Dividend yields, more often than not, can be deceptive. Sometimes companies pay out more than they can afford, leading to a rush for a coveted yield. Other times, a company pays out much less than it can afford, leading to unattractive dividend yields that miss the attention of income-seeking investors.
In my opinion, Vancouver-based wealth management company Canaccord Genuity (TSX:CF) is one of the latter. If you’re an active stock picker, you’ve probably come across this company’s research on a wide range of Canadian and American stocks. What you’ve probably missed is the fact that equity research is only a small fraction of Canaccord’s operations.
The company provides wealth management, investment banking, and financial consultation services to companies and individuals spread across much of the developed world. While 80% of revenue last year was generated in North America, the company also has operations in the United Kingdom, United Arab Emirates, European Union, and Australia.
Although the company offers a dividend, the yield is barely 0.65% — one-third the rate on a 10-year Canadian government bond. However, my research indicates six reasons for investors to take a closer look:
Low dividend-payout ratio
Canaccord’s dividend-payout ratio is a mere 11%, which indicates the company is holding back and reinvesting much of the cash it generates. My guess is that the company is building its arsenal for further expansion and acquisitions, like the recently purchased Petsky Prunier LLC, a merger and acquisition specialist based in New York.
Insiders have been net buyers of the stock over the past 12 months, deploying $2 million in net inflow. The biggest purchase was driven by Executive Vice President and Chief Administrative Officer Stuart Raftus.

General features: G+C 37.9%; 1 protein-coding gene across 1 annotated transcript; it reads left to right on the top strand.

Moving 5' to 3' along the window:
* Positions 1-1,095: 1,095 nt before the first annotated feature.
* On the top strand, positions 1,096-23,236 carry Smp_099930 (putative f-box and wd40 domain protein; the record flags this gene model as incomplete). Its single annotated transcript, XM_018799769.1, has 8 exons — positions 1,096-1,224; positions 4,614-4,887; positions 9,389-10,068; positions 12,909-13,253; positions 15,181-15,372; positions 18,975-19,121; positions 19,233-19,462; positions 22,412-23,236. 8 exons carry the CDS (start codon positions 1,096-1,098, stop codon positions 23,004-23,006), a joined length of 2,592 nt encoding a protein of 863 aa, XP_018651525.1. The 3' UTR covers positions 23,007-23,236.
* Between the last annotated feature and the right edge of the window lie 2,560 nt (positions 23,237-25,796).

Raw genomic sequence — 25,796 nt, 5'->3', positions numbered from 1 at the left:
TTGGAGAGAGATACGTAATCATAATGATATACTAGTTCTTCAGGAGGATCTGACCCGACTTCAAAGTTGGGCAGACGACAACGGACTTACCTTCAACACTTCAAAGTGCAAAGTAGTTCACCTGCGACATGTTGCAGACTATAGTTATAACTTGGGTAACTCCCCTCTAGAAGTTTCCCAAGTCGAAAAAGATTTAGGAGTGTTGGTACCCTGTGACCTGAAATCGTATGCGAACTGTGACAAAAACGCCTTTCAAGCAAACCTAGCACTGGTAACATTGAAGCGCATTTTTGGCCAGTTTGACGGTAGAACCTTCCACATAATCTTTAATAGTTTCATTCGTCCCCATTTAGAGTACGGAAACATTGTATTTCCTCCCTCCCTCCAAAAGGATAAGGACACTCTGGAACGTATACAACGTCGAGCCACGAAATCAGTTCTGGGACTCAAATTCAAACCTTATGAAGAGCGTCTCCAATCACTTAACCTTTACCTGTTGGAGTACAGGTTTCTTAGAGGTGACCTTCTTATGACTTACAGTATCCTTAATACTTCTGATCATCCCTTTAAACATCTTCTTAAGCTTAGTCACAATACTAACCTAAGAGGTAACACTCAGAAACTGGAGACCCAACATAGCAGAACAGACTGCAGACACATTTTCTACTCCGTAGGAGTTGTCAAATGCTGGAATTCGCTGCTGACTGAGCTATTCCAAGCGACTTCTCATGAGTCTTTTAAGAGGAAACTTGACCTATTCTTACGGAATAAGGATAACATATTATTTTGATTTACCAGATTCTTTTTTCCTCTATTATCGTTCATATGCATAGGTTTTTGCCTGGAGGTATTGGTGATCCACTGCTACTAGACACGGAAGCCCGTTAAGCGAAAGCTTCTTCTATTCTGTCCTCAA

Revenue, net income, and diluted earnings per share are all up over the past three fiscal years. The company has swung from a $6 million loss in 2016 to a $82 million profit in 2018.
The company has bought back and retired 1,028,700 shares over the past 12 months. Assuming the average price for these purchases was $6, the company has deployed 50% more cash in buybacks than dividends over the past year. However, some of this buyback is offset by the dilution caused by the company’s stock compensation to employees.
The two analysts who cover the stock, Jeff Fenwick of Cormark Securities and Graham Ryding of TD Securities, both have buy ratings on Canaccord Genuity. The average of their respective price targets is $9.25, while the stock trades 33% lower.
Cash on hand
As of December 31, 2018, Canaccord Genuity reported $931 million in cash and cash equivalents. That covers the dividend and buyback more than 93 times.
I suspect that Canaccord Genuity is trying to drive growth through the mergers and acquisitions strategies it specializes in. Over the next few years, much of its cash hoard could be deployed in buying financial companies across the world.
If the company can boost the return on equity with this strategy, investors will ultimately reap the benefits of capital appreciation. Meanwhile, there’s always a chance management will be more generous with dividends and buybacks.
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Fool contributor Vishesh Raisinghani has no position in any stocks mentioned.